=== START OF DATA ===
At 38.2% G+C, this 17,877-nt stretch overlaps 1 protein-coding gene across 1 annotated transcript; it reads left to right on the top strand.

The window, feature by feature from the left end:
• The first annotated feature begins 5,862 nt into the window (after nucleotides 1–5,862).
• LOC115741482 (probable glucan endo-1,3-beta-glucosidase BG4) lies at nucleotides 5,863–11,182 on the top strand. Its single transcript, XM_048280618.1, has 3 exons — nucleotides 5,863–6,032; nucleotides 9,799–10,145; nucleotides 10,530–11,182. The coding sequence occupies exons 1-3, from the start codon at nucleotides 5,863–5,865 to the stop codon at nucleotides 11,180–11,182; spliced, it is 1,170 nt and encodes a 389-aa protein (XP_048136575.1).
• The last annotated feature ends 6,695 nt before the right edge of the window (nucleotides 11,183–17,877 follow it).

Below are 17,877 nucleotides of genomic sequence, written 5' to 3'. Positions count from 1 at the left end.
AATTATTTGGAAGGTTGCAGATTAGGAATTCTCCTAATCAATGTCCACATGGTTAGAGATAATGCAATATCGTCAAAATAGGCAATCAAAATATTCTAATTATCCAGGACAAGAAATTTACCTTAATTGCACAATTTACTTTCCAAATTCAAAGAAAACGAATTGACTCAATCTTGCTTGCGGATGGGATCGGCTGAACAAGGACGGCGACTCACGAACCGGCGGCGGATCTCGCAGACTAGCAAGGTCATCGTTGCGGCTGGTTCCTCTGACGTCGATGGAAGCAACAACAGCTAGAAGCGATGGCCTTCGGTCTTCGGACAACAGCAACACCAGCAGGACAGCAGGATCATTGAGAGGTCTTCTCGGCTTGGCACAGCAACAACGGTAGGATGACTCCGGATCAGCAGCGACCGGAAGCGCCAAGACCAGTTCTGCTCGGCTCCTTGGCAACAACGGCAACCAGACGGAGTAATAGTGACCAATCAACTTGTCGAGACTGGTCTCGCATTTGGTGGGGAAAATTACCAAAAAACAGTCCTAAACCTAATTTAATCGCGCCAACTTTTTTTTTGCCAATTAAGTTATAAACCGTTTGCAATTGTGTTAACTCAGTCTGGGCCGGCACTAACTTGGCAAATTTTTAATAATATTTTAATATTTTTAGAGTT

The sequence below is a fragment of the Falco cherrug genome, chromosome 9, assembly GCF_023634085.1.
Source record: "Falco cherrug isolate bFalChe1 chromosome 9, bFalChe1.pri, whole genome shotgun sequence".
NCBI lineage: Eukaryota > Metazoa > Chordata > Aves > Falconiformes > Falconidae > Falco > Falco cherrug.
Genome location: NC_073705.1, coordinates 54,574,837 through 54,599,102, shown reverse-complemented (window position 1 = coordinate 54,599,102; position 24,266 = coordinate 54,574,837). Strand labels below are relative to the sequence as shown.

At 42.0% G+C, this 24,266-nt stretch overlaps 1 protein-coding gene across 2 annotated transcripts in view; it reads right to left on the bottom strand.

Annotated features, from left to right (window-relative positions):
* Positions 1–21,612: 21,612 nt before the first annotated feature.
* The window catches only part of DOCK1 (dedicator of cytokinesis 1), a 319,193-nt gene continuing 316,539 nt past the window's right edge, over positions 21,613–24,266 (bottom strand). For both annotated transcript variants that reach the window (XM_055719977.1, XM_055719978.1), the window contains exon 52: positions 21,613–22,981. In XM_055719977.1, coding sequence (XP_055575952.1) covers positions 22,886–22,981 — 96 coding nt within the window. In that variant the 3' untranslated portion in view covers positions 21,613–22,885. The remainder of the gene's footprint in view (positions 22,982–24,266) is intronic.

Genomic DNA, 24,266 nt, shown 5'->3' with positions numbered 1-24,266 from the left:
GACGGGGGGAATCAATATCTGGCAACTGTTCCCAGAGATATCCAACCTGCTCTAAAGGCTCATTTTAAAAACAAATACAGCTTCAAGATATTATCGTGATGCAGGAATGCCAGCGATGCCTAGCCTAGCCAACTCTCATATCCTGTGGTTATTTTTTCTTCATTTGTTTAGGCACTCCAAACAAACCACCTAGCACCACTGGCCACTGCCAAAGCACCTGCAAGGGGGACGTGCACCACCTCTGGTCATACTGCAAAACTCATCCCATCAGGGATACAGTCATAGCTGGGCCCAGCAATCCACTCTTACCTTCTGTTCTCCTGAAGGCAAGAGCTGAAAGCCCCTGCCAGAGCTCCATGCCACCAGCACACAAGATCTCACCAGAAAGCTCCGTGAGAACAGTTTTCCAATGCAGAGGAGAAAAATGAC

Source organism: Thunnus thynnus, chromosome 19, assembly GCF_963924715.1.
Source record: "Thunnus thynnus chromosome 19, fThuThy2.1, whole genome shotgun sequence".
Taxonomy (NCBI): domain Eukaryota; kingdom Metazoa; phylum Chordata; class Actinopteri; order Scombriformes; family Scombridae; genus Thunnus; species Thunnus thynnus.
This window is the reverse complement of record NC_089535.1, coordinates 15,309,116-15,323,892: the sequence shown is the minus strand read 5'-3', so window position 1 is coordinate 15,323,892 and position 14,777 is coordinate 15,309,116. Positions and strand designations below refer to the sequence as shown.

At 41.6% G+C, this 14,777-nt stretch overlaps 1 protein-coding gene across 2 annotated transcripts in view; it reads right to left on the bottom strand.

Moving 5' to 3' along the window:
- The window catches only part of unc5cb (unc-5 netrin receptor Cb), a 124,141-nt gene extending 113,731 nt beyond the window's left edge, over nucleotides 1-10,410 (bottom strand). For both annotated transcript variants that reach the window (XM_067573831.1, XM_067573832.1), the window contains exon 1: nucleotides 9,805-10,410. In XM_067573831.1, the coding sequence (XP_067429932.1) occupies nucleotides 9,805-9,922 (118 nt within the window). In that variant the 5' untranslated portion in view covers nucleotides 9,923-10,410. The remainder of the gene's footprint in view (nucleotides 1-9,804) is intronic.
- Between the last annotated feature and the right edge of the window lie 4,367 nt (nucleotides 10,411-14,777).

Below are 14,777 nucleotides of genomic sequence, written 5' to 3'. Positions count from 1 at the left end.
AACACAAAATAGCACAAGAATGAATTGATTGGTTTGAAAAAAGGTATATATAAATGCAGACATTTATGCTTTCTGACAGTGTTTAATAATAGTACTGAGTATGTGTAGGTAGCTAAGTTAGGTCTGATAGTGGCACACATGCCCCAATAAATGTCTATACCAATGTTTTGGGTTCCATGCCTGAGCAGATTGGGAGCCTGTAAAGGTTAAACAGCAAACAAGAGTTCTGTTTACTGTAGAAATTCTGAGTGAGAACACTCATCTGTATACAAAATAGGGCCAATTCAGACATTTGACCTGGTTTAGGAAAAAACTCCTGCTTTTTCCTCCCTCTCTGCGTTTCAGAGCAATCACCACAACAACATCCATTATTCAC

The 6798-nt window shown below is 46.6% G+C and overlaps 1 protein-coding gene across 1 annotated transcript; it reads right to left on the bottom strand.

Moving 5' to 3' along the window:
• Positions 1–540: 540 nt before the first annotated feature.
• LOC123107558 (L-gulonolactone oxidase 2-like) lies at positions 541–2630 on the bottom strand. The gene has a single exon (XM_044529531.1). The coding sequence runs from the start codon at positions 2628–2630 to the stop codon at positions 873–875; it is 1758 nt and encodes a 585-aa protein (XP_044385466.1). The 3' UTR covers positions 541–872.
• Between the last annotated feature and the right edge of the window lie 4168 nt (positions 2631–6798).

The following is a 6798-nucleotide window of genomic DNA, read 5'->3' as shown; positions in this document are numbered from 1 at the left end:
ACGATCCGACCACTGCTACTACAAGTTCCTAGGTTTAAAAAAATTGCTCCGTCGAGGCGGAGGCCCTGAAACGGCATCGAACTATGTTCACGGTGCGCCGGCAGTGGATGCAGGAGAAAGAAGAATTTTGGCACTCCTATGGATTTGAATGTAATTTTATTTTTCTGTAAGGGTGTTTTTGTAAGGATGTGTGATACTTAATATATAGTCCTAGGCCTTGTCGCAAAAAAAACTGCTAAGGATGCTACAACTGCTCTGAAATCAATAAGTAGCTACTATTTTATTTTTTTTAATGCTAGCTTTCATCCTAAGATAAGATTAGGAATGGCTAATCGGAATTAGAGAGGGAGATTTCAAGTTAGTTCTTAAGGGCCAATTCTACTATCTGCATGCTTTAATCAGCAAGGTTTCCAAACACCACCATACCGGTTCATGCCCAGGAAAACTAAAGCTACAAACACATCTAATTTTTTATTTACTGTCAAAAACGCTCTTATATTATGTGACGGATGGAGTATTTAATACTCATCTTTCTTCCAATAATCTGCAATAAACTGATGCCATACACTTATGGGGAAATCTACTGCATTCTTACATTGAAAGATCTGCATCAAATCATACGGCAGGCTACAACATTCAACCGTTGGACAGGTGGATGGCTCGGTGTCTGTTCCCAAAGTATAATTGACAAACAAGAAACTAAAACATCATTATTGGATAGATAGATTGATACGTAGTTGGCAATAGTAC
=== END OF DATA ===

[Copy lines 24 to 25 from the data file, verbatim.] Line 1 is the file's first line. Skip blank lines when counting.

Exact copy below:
- The window catches only part of unc5cb (unc-5 netrin receptor Cb), a 124,141-nt gene extending 113,731 nt beyond the window's left edge, over nucleotides 1-10,410 (bottom strand). For both annotated transcript variants that reach the window (XM_067573831.1, XM_067573832.1), the window contains exon 1: nucleotides 9,805-10,410. In XM_067573831.1, the coding sequence (XP_067429932.1) occupies nucleotides 9,805-9,922 (118 nt within the window). In that variant the 5' untranslated portion in view covers nucleotides 9,923-10,410. The remainder of the gene's footprint in view (nucleotides 1-9,804) is intronic.
- Between the last annotated feature and the right edge of the window lie 4,367 nt (nucleotides 10,411-14,777).